The International Organization for Migration is an intergovernmental organization. It was initially established in 1951 as the Intergovernmental Committee for European Migration to help resettle people displaced by World War II....

, which was tasked with operating the vote in that country, of "being influenced by the government in Khartoum." Calgary-based journalist Mading Ngor of The New Sudan Vision dismissed these claims as "a conspiracy theory," adding "It's a very fragmented community here along tribal lines." Although over 99% of those in the south voted for independence, 42% of those who lived in the north at the time voted for unity.


Several days before voting began, the SPLA/M
Sudan People's Liberation Army
The Sudan People's Liberation Movement is a political party in South Sudan. It was initially founded as a rebel political movement with a military wing known as the Sudan People's Liberation Army estimated at 180,000 soldiers. The SPLM fought in the Second Sudanese Civil War against the Sudanese...

 and a rebel faction led by Lieutenant General George Athor
George Athor
George Athor Deng, who holds the Sudan People's Liberation Army rank of Lieutenant General, is a SPLA dissident and also a former unsuccessful 'independent' candidate for the leadership of Jonglei State, Sudan. Jonglei State is one of the more influential states in South Sudan...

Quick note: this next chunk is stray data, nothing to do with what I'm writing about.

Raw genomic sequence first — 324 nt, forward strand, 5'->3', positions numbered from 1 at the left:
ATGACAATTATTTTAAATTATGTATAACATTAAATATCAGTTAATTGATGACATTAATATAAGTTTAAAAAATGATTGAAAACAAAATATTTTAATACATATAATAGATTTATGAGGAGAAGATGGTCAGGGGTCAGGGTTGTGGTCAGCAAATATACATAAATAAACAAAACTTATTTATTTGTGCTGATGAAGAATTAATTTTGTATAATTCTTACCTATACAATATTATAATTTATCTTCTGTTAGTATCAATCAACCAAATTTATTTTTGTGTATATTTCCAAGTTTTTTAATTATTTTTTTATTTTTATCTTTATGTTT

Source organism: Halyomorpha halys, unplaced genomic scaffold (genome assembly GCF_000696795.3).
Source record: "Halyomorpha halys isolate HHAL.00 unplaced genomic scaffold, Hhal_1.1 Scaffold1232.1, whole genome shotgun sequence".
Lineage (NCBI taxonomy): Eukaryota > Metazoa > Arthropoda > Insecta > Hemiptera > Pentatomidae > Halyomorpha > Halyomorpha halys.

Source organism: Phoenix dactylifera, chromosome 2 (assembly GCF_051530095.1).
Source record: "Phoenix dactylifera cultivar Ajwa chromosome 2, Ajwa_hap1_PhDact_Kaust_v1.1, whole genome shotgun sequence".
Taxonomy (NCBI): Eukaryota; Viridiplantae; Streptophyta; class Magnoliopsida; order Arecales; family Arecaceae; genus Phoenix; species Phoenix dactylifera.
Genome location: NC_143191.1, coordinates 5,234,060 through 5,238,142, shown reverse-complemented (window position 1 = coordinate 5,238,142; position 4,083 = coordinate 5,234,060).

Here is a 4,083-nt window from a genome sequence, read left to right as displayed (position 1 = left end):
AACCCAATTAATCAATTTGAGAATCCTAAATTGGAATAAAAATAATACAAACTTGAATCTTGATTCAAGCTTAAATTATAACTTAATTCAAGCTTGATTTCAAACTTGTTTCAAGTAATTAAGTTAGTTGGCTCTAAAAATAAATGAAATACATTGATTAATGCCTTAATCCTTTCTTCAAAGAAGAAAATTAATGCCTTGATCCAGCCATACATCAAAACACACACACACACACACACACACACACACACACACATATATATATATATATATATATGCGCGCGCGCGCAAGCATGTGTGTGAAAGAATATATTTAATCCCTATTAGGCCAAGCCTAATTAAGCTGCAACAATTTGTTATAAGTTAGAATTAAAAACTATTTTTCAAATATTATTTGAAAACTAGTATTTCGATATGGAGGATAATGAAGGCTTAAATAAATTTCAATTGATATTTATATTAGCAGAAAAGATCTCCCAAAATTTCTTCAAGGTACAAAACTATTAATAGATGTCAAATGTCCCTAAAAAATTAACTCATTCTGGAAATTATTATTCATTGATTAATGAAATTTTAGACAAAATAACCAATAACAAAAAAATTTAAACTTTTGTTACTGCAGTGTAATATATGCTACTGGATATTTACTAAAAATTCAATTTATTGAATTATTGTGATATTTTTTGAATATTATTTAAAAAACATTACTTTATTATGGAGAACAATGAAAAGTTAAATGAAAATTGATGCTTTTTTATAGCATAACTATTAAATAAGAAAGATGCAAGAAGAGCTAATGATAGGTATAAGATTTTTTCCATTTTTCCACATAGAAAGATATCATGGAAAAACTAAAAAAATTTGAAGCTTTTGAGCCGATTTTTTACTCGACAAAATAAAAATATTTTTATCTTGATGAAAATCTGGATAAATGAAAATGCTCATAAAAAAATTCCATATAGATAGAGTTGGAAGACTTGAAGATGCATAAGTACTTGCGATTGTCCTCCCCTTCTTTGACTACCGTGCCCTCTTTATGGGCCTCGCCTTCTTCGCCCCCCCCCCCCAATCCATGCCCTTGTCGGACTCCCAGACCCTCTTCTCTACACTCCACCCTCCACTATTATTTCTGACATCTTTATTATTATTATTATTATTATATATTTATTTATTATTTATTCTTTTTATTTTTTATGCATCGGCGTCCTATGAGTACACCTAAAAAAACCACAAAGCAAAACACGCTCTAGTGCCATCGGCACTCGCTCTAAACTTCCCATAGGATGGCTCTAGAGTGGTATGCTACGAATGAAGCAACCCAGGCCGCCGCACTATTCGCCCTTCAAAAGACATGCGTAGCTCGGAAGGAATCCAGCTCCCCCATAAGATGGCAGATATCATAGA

in Jonglei State agreed to a ceasefire agreement after nearly a year of fighting, meaning a halt to military operations, troop movement and recruitment by either side. The agreement was seen as important for a "peaceful voting environment".

The day before voting began, at least six people were killed in clashes between South Sudan security forces and a pro-Khartoum Sudan militia in Unity state. One person was also killed in clashes between the Misseriya tribe and police in Abyei. The SPLA/M said the fighting started a day earlier because of the Misseriya. One day into the vote, on 10 January, a further 6 people were killed in clashes near Abyei, bringing the total to 30 dead in that region.


As of 15 January, Radio France Internationale
Radio France Internationale
Radio France Internationale was created in 1975 as part of Radio France by the Government of France, and replaced the Poste Colonial , Paris Mondial , Radio Paris , RTF Radio Paris and ORTF Radio Paris...

 reported that the Sudanese central government in Khartoum had begun to recall ambassadors named by the SPLA as part of the CPA and had stopped shipping material for passports to Juba. Sudan also became the first state to recognise South Sudan.

President of the United States Barack Obama
Barack Obama
Barack Hussein Obama II is the 44th and current President of the United States. He is the first African American to hold the office. Obama previously served as a United States Senator from Illinois, from January 2005 until he resigned following his victory in the 2008 presidential election.Born in...

 said the result of the vote were "inspiring" as voters decided "their own future [and marked] another step forward in Africa's long journey toward justice and democracy". He also said that the United States would recognise South Sudan's independence when it is formalised in July.